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In general, the going rate for tipping in the United States is roughly 15% for average service. A tip of one cent is generally considered more insulting than leaving no tip at all. Curiously, since the recommended formula for calculating the tip is twice the sales tax1, different counties vary in their actual going tipping rate.

Many Americans consider tipping semi-mandatory. This belief is so ingrained that restaurants are permitted to pay their wait staff below [wikipedia]minimum wage, with the assumption that tips will make up the difference.

This page is devoted to discussing the pros and cons of this system, what constitutes a reasonable and proper tip for various services, etc., particularly given the diverse socioeconomic backgrounds of the Rochester area denizens.

(Please note that there is a separate Talk page to debate the pertinence of this page on RocWiki. Keep comments about tipping in Rochester here, but "meta" comments about relevance to Rochester on the Talk page.)

Use this page for tips and questions on tipping ONLY:

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2007-12-03 18:40:45   I'm really interested in talking about tipping. I'm from Italy and there, as in most European countries, tipping is not "mandatory"; I mean that waiters (almost any employee actually) earn a fair (or so) salary and tipping is just a completely discretionary token of appreciation of a special service received. I must say that US way usually provides a better service overall (this is, of course, a very coarse generalization). Anyway, I don't fully agree with strictly tipping a fixed percentage of the check. While I agree that a percentage of the check is normally appropriate (so waiters can have an estimate of their income) there are situations where I don't think is acceptable. For instance, if I ordered an expensive bottle of wine, why would the waiter automatically receive more money? Is serving expensive wines more difficult than serving cheaper ones?
I don't want to be rude, just like to understand the rationale behind that custom. —AndreaCogliati

2007-12-04 00:21:05   On the topic of tipping - I personally like the custom here in the US of A. By having tipping 15% as a standard, I can use that as a direct means of informing the server how well I thought he or she did. If it was average, I go with 15; above average service would merit a larger tip, below average would merit a lower tip. If no tip was the standard, I could not let the server know if I thought the service was poor by tipping lower. My only means of doing so would either be to voice my complaint to the server directly (could be awkward) or to find a manager to speak to (which is generally overkill unless service was miserable).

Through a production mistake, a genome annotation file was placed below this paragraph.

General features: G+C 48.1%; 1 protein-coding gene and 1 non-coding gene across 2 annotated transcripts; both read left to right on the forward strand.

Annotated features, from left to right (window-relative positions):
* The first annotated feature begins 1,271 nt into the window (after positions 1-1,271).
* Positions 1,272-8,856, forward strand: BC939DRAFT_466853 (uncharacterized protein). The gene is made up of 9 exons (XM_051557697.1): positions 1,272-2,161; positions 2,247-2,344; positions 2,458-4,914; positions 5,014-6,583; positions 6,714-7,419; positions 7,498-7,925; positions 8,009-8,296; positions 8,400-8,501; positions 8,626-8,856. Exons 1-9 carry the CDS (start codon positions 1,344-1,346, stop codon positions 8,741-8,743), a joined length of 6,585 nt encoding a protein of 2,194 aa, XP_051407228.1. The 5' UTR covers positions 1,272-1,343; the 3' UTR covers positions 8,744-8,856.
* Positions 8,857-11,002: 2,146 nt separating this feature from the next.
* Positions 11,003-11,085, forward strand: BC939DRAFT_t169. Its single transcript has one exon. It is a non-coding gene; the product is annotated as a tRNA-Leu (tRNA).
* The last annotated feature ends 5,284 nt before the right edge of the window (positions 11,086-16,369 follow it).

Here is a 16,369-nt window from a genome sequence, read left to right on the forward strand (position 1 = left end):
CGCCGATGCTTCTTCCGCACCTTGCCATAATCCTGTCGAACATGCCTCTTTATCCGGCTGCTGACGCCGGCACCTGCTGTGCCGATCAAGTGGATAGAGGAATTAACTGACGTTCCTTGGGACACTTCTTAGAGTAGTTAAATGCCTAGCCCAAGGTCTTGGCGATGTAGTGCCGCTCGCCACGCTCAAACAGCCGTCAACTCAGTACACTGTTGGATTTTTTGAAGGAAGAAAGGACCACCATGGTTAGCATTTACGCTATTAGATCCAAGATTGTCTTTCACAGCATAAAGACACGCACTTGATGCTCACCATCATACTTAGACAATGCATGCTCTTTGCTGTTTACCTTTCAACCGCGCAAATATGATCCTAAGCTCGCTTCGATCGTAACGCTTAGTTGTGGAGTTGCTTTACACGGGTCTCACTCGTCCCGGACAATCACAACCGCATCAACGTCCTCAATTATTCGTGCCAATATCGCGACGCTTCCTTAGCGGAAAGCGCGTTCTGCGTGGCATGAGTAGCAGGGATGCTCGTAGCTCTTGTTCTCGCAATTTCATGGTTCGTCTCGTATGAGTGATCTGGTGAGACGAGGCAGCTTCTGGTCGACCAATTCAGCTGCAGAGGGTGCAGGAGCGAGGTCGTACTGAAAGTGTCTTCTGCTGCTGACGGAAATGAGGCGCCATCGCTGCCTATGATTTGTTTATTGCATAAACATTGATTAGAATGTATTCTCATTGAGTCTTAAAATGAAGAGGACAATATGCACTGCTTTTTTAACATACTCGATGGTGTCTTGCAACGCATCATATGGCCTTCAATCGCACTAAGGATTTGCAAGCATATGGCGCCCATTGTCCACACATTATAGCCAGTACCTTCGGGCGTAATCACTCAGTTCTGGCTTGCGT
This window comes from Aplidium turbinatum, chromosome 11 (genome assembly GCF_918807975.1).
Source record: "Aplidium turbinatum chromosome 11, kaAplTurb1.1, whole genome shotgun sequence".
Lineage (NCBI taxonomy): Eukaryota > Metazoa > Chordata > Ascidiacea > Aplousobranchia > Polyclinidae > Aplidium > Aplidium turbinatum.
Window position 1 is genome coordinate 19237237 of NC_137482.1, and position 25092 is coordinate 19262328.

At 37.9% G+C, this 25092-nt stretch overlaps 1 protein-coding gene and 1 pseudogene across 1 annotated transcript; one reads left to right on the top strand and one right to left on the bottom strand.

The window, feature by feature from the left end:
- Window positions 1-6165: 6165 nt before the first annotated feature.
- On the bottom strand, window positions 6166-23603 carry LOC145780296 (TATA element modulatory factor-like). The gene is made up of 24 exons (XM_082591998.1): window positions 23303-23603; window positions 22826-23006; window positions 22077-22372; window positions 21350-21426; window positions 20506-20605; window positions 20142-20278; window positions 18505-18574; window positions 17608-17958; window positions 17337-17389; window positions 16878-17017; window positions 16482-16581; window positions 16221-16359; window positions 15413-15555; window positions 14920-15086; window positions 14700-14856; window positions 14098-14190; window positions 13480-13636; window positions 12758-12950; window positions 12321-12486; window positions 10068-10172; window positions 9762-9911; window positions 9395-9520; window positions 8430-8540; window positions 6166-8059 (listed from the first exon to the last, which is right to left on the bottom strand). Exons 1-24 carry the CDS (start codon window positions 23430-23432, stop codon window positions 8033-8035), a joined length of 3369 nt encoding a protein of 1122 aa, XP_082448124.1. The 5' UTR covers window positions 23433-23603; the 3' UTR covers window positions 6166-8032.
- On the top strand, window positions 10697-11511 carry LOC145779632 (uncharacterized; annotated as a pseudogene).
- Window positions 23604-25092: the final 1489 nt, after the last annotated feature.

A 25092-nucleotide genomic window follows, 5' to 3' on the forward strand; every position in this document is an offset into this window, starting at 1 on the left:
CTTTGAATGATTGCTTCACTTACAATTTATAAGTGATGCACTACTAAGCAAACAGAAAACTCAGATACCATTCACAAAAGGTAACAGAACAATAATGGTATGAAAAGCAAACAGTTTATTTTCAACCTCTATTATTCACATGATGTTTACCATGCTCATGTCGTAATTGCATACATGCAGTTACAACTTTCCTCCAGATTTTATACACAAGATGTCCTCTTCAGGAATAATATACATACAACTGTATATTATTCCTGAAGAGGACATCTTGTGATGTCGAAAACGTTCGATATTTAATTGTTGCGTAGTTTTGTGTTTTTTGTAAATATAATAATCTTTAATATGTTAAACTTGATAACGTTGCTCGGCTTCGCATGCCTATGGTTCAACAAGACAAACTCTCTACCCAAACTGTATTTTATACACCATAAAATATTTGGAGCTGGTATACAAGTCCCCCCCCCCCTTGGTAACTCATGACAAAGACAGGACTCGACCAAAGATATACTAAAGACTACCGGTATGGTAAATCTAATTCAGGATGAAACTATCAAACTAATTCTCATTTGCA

I do agree with you that tipping based on a percentage of the bill isn't always appropriate, and your example with a bottle of wine makes perfect sense to me. For a situation of that nature, I would generally tip the same amount for any bottle of wine and adjust based on quality of service, as opposed to a percentage of a cheaper or more expensive bottle of wine. —StevenDibelius

2007-12-05 17:17:12   What about tipping the owner? If you know that people serving at tables also own the place, do you normally tip them? —AndreaCogliati

2007-12-07 01:36:21   First I will say that this is not Rochester specific and doesn't exactly belong on Rocwiki if you ask me. I will then turn around and be a hypocrite by joining in the discussion. It came up tonight that tipping should be done on the amount BEFORE tax. Anyone have any input on that? —BadFish

2007-12-07 01:38:09   Yes, tipping should always be done on the amount before tax. Some people use the "double the tax" method to figure out the tip, but that still correctly tips on the pre-tax amount. —StevenDibelius

2007-12-07 08:52:46   20% of the pre-tax amount, maybe another $5 if the table service was exceptional.

Now how much should you tip for those who give you personal service. nod-nod-wink-wink—MrPhil